their burial she went to live with Miss
Collins. At the latter’s death she
went to the home of Father McArdle,
where she lived five years, then went
to the Bush house where she remained
until her removal to the hospital three
weeks ago last Tuesday.
Wherever she lived she was always
faithful to the interests of her em-
ployers. She was a consistent mem-
ber of the Catholic church all her life
and always a regular attendant. Her
one brother died in Michigan two
- years ago leaving as her only surviv-
ors two nieces and one nephew. Fol-
lowing her death her body was taken
to the home of Mr. and Mrs. Bruce
Garbrick, corner of Allegheny. and
Logan streets where it reposed pend-
ing the funeral, which will be held at
ten o’clock this morning in the Cath-
olic church. Mass will be said by
Rev. Father Downes after which bur-
ial will be made in the Catholic cem-
anlbornoR ER SRE
SECHLER.—In the passing away
of Hammon Sechler, at nine o’clock on
Monday evening at his home on east
Linn street, one of the oldest buisness
men of Bellefonte has passed to his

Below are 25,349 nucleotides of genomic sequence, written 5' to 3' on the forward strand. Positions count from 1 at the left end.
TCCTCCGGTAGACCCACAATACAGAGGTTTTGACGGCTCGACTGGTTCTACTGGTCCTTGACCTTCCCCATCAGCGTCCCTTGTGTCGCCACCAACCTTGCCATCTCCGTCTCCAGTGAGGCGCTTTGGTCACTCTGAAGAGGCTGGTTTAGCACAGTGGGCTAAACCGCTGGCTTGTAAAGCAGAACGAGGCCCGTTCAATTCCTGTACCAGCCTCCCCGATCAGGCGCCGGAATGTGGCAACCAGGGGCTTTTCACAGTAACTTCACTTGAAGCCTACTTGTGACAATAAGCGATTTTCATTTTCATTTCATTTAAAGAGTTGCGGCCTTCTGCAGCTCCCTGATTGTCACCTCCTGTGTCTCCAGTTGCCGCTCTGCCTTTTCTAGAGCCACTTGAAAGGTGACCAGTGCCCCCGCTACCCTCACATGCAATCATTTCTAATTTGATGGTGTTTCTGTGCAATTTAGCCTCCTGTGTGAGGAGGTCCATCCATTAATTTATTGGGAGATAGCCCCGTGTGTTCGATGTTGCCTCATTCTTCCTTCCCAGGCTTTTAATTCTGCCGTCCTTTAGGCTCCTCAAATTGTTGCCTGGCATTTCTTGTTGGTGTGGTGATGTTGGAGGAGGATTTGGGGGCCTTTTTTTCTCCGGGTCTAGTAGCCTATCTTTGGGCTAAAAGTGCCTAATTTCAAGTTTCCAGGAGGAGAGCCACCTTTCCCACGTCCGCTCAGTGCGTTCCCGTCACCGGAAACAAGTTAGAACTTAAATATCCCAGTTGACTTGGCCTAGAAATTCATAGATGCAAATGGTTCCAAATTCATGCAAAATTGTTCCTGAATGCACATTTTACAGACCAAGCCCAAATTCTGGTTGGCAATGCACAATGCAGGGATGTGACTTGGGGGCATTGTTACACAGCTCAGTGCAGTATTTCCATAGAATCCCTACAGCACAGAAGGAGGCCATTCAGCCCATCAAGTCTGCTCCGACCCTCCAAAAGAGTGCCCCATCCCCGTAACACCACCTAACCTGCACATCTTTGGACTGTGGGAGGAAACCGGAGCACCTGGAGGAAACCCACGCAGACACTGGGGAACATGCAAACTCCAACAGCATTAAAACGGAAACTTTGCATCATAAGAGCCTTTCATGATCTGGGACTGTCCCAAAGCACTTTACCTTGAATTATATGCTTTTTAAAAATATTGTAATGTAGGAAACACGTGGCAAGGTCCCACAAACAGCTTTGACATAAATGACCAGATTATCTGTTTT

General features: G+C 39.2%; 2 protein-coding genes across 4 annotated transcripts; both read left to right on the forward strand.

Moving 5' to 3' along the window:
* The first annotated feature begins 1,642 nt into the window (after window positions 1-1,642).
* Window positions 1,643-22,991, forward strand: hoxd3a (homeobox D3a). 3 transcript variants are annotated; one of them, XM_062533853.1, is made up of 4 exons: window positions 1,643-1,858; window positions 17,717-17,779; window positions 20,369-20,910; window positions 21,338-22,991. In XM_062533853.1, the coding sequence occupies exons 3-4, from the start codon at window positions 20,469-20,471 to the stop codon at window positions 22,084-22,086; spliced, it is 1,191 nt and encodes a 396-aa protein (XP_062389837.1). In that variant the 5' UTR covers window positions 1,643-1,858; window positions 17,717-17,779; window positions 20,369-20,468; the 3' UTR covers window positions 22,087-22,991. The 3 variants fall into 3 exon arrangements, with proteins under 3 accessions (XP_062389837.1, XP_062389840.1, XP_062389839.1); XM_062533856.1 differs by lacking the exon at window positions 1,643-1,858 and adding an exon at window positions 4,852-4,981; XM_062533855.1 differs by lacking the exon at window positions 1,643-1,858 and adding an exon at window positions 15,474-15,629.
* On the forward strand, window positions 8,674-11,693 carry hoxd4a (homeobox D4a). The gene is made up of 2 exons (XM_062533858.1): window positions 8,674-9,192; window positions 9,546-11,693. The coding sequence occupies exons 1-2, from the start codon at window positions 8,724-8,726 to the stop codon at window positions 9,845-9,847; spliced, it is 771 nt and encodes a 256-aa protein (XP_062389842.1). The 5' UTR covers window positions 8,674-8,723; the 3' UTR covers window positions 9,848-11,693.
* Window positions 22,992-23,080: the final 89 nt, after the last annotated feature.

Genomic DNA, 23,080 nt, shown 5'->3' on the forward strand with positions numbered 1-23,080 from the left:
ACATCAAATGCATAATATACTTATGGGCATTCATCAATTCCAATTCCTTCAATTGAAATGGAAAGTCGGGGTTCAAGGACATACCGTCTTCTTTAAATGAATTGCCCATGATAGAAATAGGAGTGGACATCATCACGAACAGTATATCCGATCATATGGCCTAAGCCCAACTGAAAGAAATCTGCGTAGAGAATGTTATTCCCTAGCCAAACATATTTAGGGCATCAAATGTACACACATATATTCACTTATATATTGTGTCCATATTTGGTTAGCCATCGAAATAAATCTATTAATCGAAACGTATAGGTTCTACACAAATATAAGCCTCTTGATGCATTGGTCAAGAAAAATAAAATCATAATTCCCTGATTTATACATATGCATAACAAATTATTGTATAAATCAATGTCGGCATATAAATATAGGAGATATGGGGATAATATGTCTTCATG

reward. When he closed his store on
the evening of December 17th he had
no premonition that he had finished
his life work, but shortly after reach-
ing home he was seized with a chill
and was compelled to take his bed.
Later erysipelas developed and al-
ceeded in breaking up the infection
ment and gradually grew weaker un-
til the end.
Mr. Sechler was a son of John and
Anna Maria Sedan Sechler and was
born in White Deer valley, Lycoming
county on January 2bth, 1841, hence
had reached the advanced age of al-
most eighty years. When but sixteen
years of age he went to Williamsport
where he began his mercantile exper-
ience by clerking in a general store,
remaining there several years. Dur-
ber of the 131st regiment Pennsylva-
nia volunteers and one of the very few
relaxations he took from business
cares during recent years was to at-
tend the annual reunions. of his old
Fifty-three years ago he came to
Bellefonte and went to work in a gro-
cery store conducted by a Mr. Moore
in the room now occupied by the Shaf-
fer hardware store on Allegheny